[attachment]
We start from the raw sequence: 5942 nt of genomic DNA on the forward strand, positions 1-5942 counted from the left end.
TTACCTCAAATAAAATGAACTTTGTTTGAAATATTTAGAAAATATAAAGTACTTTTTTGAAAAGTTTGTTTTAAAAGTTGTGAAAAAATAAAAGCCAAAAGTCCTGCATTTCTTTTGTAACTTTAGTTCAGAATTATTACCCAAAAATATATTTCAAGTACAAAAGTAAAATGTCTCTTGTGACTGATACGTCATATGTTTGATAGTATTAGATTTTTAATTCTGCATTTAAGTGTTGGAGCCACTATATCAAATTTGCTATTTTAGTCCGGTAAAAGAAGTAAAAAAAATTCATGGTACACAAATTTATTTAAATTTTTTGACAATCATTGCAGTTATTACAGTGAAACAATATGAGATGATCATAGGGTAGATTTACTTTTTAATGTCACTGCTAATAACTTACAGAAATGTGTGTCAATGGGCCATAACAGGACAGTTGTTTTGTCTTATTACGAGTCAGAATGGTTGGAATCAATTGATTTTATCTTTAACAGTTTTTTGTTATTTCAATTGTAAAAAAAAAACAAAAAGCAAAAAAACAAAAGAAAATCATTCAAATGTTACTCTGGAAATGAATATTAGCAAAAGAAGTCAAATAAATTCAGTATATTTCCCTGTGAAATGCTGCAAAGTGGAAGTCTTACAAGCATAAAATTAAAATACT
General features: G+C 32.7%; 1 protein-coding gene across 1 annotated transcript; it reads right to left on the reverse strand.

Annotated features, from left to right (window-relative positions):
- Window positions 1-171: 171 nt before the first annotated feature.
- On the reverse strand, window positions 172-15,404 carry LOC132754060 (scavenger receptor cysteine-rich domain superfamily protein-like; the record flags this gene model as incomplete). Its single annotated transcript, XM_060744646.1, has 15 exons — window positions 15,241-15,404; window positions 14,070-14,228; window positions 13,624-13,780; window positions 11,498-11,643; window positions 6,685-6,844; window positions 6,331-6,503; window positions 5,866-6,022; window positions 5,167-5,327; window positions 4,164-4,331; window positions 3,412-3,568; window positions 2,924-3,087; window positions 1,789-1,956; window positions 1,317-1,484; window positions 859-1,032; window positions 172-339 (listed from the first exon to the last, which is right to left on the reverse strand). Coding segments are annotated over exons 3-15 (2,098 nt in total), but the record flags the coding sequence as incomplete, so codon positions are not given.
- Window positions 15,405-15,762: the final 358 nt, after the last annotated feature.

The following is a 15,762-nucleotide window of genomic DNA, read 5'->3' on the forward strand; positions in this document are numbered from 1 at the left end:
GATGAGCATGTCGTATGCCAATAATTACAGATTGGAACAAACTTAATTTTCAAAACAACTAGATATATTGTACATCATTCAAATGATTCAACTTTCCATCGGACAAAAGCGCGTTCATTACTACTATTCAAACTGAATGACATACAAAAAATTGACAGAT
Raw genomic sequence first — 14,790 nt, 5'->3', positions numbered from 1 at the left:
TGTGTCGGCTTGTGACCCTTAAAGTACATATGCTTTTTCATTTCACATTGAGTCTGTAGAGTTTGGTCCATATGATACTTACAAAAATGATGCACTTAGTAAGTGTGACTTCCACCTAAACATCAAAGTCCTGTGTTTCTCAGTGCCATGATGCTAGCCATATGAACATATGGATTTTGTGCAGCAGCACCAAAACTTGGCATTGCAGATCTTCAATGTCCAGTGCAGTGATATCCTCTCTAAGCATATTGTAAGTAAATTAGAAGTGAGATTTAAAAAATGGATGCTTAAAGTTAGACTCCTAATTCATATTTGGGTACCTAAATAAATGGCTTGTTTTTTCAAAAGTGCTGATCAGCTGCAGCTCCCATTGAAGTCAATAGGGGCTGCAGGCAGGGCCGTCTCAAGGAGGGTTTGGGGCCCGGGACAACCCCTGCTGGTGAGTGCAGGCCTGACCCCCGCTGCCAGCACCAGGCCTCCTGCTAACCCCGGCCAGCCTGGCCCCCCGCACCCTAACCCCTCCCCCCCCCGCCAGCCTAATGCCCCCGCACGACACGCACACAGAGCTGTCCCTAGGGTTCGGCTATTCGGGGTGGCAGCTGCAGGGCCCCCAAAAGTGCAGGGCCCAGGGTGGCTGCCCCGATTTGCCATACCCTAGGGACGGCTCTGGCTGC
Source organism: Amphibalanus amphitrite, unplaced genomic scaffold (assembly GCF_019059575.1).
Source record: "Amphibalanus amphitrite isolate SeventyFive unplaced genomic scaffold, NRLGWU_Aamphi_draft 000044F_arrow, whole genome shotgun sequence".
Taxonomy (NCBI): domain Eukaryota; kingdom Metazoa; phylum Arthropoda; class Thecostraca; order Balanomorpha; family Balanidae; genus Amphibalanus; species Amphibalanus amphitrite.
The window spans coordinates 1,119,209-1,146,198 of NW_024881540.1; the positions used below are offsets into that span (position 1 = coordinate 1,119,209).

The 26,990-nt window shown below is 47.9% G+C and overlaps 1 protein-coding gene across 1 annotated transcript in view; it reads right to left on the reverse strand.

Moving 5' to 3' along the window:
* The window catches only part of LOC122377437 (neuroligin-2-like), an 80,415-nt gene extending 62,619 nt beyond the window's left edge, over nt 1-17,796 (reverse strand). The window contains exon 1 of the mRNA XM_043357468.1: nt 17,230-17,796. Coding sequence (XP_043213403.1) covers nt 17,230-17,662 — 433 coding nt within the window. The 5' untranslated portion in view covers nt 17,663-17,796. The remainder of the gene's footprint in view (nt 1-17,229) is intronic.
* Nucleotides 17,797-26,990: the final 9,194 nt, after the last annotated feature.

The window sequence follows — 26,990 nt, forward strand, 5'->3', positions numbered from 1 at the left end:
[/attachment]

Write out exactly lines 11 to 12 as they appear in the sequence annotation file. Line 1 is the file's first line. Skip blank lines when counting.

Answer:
TGTGTCGGCTTGTGACCCTTAAAGTACATATGCTTTTTCATTTCACATTGAGTCTGTAGAGTTTGGTCCATATGATACTTACAAAAATGATGCACTTAGTAAGTGTGACTTCCACCTAAACATCAAAGTCCTGTGTTTCTCAGTGCCATGATGCTAGCCATATGAACATATGGATTTTGTGCAGCAGCACCAAAACTTGGCATTGCAGATCTTCAATGTCCAGTGCAGTGATATCCTCTCTAAGCATATTGTAAGTAAATTAGAAGTGAGATTTAAAAAATGGATGCTTAAAGTTAGACTCCTAATTCATATTTGGGTACCTAAATAAATGGCTTGTTTTTTCAAAAGTGCTGATCAGCTGCAGCTCCCATTGAAGTCAATAGGGGCTGCAGGCAGGGCCGTCTCAAGGAGGGTTTGGGGCCCGGGACAACCCCTGCTGGTGAGTGCAGGCCTGACCCCCGCTGCCAGCACCAGGCCTCCTGCTAACCCCGGCCAGCCTGGCCCCCCGCACCCTAACCCCTCCCCCCCCCGCCAGCCTAATGCCCCCGCACGACACGCACACAGAGCTGTCCCTAGGGTTCGGCTATTCGGGGTGGCAGCTGCAGGGCCCCCAAAAGTGCAGGGCCCAGGGTGGCTGCCCCGATTTGCCATACCCTAGGGACGGCTCTGGCTGC
Source organism: Amphibalanus amphitrite, unplaced genomic scaffold (assembly GCF_019059575.1).